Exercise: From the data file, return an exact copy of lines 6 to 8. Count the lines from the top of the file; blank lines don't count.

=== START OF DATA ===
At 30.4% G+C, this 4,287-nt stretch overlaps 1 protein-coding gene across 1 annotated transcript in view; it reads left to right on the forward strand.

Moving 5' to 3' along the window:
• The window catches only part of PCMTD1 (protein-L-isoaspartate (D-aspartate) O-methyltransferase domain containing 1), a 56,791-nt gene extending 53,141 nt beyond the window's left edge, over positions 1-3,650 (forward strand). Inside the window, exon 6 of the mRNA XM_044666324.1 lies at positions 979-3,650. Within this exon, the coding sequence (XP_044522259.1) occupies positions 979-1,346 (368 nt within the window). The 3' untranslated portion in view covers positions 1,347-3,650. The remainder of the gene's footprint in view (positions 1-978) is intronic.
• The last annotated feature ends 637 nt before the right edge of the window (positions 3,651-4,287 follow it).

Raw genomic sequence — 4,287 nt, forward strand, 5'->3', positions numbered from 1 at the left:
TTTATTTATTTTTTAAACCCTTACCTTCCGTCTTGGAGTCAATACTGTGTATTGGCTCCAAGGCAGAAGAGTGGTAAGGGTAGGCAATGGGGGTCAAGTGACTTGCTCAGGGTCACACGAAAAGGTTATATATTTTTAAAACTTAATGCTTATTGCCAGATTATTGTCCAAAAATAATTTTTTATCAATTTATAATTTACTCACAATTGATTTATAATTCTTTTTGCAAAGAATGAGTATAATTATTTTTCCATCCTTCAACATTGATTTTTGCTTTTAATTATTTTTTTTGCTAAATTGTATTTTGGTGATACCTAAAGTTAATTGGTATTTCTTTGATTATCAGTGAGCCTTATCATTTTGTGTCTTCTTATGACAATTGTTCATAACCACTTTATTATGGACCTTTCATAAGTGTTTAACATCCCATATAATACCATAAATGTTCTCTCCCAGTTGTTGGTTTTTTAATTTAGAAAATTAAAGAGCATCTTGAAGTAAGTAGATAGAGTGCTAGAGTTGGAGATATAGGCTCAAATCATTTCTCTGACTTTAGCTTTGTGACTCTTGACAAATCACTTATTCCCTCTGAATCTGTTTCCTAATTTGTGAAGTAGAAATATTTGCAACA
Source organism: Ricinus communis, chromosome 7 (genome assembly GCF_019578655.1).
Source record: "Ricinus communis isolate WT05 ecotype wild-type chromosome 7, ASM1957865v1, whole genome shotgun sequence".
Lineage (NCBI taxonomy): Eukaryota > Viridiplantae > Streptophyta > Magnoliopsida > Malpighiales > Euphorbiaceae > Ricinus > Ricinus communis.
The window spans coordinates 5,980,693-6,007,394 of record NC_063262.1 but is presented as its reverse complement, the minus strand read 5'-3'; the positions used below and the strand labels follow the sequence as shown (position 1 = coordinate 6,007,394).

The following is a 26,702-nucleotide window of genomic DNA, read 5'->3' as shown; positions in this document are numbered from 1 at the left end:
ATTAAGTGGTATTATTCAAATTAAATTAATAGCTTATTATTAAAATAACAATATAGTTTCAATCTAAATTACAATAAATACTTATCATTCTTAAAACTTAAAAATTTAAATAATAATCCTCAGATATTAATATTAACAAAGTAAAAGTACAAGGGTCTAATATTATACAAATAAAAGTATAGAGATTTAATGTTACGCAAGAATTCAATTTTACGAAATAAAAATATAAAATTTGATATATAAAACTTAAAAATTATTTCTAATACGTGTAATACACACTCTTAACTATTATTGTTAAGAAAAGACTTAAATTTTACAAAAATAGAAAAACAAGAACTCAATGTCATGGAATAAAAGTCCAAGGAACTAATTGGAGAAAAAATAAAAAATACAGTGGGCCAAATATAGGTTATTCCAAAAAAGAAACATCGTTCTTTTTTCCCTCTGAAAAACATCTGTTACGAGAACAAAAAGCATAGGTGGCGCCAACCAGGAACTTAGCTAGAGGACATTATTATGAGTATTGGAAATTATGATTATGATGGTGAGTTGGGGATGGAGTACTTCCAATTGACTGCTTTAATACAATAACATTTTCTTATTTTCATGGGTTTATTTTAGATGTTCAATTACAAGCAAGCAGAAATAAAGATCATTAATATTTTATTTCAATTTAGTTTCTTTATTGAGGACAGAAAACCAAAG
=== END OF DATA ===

TTTATTTATTTTTTAAACCCTTACCTTCCGTCTTGGAGTCAATACTGTGTATTGGCTCCAAGGCAGAAGAGTGGTAAGGGTAGGCAATGGGGGTCAAGTGACTTGCTCAGGGTCACACGAAAAGGTTATATATTTTTAAAACTTAATGCTTATTGCCAGATTATTGTCCAAAAATAATTTTTTATCAATTTATAATTTACTCACAATTGATTTATAATTCTTTTTGCAAAGAATGAGTATAATTATTTTTCCATCCTTCAACATTGATTTTTGCTTTTAATTATTTTTTTTGCTAAATTGTATTTTGGTGATACCTAAAGTTAATTGGTATTTCTTTGATTATCAGTGAGCCTTATCATTTTGTGTCTTCTTATGACAATTGTTCATAACCACTTTATTATGGACCTTTCATAAGTGTTTAACATCCCATATAATACCATAAATGTTCTCTCCCAGTTGTTGGTTTTTTAATTTAGAAAATTAAAGAGCATCTTGAAGTAAGTAGATAGAGTGCTAGAGTTGGAGATATAGGCTCAAATCATTTCTCTGACTTTAGCTTTGTGACTCTTGACAAATCACTTATTCCCTCTGAATCTGTTTCCTAATTTGTGAAGTAGAAATATTTGCAACA
Source organism: Ricinus communis, chromosome 7 (genome assembly GCF_019578655.1).
Source record: "Ricinus communis isolate WT05 ecotype wild-type chromosome 7, ASM1957865v1, whole genome shotgun sequence".